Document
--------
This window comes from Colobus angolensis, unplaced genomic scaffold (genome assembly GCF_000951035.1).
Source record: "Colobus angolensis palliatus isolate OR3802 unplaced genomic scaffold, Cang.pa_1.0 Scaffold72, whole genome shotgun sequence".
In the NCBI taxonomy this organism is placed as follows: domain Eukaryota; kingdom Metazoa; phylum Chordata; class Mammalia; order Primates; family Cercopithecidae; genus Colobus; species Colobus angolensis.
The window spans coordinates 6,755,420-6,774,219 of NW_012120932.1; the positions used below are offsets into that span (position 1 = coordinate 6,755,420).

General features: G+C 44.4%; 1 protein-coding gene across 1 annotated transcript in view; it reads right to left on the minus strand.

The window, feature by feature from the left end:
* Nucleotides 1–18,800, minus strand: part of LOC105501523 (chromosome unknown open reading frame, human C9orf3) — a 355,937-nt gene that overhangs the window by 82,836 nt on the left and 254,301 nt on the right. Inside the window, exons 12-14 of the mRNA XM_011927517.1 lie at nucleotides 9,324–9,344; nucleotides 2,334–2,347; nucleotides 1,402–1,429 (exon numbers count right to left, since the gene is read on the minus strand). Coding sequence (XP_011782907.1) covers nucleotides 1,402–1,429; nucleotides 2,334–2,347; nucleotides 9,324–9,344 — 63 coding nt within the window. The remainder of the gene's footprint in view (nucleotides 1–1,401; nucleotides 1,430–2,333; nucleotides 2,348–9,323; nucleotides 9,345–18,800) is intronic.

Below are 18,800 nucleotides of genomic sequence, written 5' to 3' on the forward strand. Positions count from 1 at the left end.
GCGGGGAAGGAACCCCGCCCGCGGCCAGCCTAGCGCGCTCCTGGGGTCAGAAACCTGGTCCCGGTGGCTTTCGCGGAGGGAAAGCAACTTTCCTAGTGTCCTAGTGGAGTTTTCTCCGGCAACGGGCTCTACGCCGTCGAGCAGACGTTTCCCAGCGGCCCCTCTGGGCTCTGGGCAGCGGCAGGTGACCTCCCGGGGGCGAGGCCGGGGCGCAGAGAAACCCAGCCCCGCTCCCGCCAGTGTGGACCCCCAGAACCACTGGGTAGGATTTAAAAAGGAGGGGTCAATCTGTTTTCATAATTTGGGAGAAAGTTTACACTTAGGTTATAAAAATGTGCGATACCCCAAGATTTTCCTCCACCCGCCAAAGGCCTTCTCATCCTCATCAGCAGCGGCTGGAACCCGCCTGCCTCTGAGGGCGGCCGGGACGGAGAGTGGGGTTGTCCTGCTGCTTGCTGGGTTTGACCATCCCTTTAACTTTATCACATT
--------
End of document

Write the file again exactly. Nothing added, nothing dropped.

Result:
This window comes from Colobus angolensis, unplaced genomic scaffold (genome assembly GCF_000951035.1).
Source record: "Colobus angolensis palliatus isolate OR3802 unplaced genomic scaffold, Cang.pa_1.0 Scaffold72, whole genome shotgun sequence".
In the NCBI taxonomy this organism is placed as follows: domain Eukaryota; kingdom Metazoa; phylum Chordata; class Mammalia; order Primates; family Cercopithecidae; genus Colobus; species Colobus angolensis.
The window spans coordinates 6,755,420-6,774,219 of NW_012120932.1; the positions used below are offsets into that span (position 1 = coordinate 6,755,420).

General features: G+C 44.4%; 1 protein-coding gene across 1 annotated transcript in view; it reads right to left on the minus strand.

The window, feature by feature from the left end:
* Nucleotides 1–18,800, minus strand: part of LOC105501523 (chromosome unknown open reading frame, human C9orf3) — a 355,937-nt gene that overhangs the window by 82,836 nt on the left and 254,301 nt on the right. Inside the window, exons 12-14 of the mRNA XM_011927517.1 lie at nucleotides 9,324–9,344; nucleotides 2,334–2,347; nucleotides 1,402–1,429 (exon numbers count right to left, since the gene is read on the minus strand). Coding sequence (XP_011782907.1) covers nucleotides 1,402–1,429; nucleotides 2,334–2,347; nucleotides 9,324–9,344 — 63 coding nt within the window. The remainder of the gene's footprint in view (nucleotides 1–1,401; nucleotides 1,430–2,333; nucleotides 2,348–9,323; nucleotides 9,345–18,800) is intronic.

Below are 18,800 nucleotides of genomic sequence, written 5' to 3' on the forward strand. Positions count from 1 at the left end.
GCGGGGAAGGAACCCCGCCCGCGGCCAGCCTAGCGCGCTCCTGGGGTCAGAAACCTGGTCCCGGTGGCTTTCGCGGAGGGAAAGCAACTTTCCTAGTGTCCTAGTGGAGTTTTCTCCGGCAACGGGCTCTACGCCGTCGAGCAGACGTTTCCCAGCGGCCCCTCTGGGCTCTGGGCAGCGGCAGGTGACCTCCCGGGGGCGAGGCCGGGGCGCAGAGAAACCCAGCCCCGCTCCCGCCAGTGTGGACCCCCAGAACCACTGGGTAGGATTTAAAAAGGAGGGGTCAATCTGTTTTCATAATTTGGGAGAAAGTTTACACTTAGGTTATAAAAATGTGCGATACCCCAAGATTTTCCTCCACCCGCCAAAGGCCTTCTCATCCTCATCAGCAGCGGCTGGAACCCGCCTGCCTCTGAGGGCGGCCGGGACGGAGAGTGGGGTTGTCCTGCTGCTTGCTGGGTTTGACCATCCCTTTAACTTTATCACATT